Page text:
Ask the expert: What to do with required minimum distributions from an IRA
December 30, 2010
Q: I've reached the age where I have to take mandatory distributions from my IRA. However, I think the amount I'm required to take is more than my yearly spending needs are going to be. How should I invest the excess amount of those distributions?
A: Once you reach age 70 1/2, you are required to start drawing down your IRA. The required minimum distribution is a function of your age and the amount in your IRA. If it turns out that the required minimum distribution is greater than your spending needs, think of this as a happy problem to have--it beats the alternative of the IRA not generating enough money to support you. Still, it does leave the problem of what to do with the excess distributions.
For starters, a money market account would be a logical place to deposit your IRA distributions. This would give you the flexibility to see how your spending patterns go in your retirement years without tying up your money. A money market account isn't as accessible as a checking account, but it would allow you monthly access plus the ability to make some additional withdrawals should unexpected needs arise.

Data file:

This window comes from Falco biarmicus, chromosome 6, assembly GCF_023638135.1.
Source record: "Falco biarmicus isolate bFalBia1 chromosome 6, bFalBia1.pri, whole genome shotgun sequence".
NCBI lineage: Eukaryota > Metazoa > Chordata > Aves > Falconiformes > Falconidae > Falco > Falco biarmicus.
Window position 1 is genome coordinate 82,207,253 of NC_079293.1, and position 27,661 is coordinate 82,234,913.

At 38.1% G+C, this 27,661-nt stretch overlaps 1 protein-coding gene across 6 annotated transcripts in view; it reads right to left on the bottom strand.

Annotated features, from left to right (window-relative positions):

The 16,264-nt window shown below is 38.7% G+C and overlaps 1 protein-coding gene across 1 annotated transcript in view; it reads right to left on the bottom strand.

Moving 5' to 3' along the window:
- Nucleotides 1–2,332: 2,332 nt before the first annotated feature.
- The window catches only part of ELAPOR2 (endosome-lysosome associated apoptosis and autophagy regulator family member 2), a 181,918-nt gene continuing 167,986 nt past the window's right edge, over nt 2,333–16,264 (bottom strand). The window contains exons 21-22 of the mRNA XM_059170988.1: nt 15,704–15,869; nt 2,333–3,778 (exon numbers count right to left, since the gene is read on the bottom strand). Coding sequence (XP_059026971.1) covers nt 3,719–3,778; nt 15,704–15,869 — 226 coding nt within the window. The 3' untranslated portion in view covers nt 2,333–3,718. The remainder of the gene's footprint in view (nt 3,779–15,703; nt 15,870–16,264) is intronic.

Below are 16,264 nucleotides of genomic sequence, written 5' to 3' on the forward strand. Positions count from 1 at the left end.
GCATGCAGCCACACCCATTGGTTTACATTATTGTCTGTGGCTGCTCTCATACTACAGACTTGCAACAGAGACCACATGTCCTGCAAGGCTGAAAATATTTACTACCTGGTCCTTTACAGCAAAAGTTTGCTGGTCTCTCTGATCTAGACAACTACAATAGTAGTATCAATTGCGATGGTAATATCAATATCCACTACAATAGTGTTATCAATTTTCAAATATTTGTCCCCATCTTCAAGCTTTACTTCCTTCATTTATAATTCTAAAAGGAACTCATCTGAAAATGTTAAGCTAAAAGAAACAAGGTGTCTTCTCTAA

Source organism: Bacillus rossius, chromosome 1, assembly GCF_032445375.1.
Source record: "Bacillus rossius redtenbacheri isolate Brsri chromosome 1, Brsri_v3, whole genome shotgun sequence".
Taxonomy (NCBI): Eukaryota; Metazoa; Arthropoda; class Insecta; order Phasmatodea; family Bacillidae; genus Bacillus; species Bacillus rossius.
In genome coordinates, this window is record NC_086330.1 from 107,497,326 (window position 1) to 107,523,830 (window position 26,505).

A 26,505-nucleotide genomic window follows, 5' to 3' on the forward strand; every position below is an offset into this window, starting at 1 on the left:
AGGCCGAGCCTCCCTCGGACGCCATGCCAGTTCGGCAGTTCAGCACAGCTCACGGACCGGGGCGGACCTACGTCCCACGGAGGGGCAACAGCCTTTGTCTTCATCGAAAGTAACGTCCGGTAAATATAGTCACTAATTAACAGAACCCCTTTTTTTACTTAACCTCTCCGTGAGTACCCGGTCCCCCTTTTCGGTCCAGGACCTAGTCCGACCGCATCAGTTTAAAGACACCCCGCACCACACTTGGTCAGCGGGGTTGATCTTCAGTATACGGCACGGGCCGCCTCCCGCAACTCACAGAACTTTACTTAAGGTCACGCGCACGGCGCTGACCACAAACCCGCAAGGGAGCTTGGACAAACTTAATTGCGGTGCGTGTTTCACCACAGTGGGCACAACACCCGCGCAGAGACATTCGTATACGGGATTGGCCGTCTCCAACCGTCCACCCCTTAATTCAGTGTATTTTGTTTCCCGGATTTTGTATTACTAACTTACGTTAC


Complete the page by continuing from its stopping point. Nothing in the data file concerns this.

A money market account may be a better choice than a traditional savings account because money market rates are typically higher than savings account rates, but be sure to shop around because money market rates can vary greatly.
If the amount in your money market account starts to accumulate because your IRA distributions continue to exceed your immediate needs, then think of the money market account as an emergency fund. However, once it exceeds six to twelve months worth of spending needs, it would be more than you'd likely need in an emergency. At that point, consider starting to invest some of your excess IRA distributions more aggressively, such as in a moderate-risk balanced mutual fund.
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